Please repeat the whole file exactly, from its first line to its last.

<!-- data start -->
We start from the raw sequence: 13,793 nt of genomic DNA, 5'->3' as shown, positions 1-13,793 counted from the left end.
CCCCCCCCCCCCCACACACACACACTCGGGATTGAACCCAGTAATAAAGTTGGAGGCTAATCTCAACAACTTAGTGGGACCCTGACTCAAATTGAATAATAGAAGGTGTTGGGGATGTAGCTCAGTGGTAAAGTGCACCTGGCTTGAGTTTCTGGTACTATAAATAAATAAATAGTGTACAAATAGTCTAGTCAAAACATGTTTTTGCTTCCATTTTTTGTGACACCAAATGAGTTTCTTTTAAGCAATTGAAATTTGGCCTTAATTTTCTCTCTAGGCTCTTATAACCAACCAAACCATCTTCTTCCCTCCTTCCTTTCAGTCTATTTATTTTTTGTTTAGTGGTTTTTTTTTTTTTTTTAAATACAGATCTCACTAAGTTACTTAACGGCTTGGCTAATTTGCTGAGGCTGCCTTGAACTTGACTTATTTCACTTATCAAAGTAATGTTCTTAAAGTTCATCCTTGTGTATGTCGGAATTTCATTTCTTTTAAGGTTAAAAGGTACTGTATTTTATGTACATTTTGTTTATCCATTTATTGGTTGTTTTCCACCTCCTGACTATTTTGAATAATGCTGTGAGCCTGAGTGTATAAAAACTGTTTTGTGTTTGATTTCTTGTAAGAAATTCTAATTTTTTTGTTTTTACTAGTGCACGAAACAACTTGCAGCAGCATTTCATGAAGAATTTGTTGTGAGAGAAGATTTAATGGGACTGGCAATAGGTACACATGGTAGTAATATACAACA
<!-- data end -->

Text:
We start from the raw sequence: 13,793 nt of genomic DNA, 5'->3' as shown, positions 1-13,793 counted from the left end.
CCCCCCCCCCCCCACACACACACACTCGGGATTGAACCCAGTAATAAAGTTGGAGGCTAATCTCAACAACTTAGTGGGACCCTGACTCAAATTGAATAATAGAAGGTGTTGGGGATGTAGCTCAGTGGTAAAGTGCACCTGGCTTGAGTTTCTGGTACTATAAATAAATAAATAGTGTACAAATAGTCTAGTCAAAACATGTTTTTGCTTCCATTTTTTGTGACACCAAATGAGTTTCTTTTAAGCAATTGAAATTTGGCCTTAATTTTCTCTCTAGGCTCTTATAACCAACCAAACCATCTTCTTCCCTCCTTCCTTTCAGTCTATTTATTTTTTGTTTAGTGGTTTTTTTTTTTTTTTTAAATACAGATCTCACTAAGTTACTTAACGGCTTGGCTAATTTGCTGAGGCTGCCTTGAACTTGACTTATTTCACTTATCAAAGTAATGTTCTTAAAGTTCATCCTTGTGTATGTCGGAATTTCATTTCTTTTAAGGTTAAAAGGTACTGTATTTTATGTACATTTTGTTTATCCATTTATTGGTTGTTTTCCACCTCCTGACTATTTTGAATAATGCTGTGAGCCTGAGTGTATAAAAACTGTTTTGTGTTTGATTTCTTGTAAGAAATTCTAATTTTTTTGTTTTTACTAGTGCACGAAACAACTTGCAGCAGCATTTCATGAAGAATTTGTTGTGAGAGAAGATTTAATGGGACTGGCAATAGGTACACATGGTAGTAATATACAACA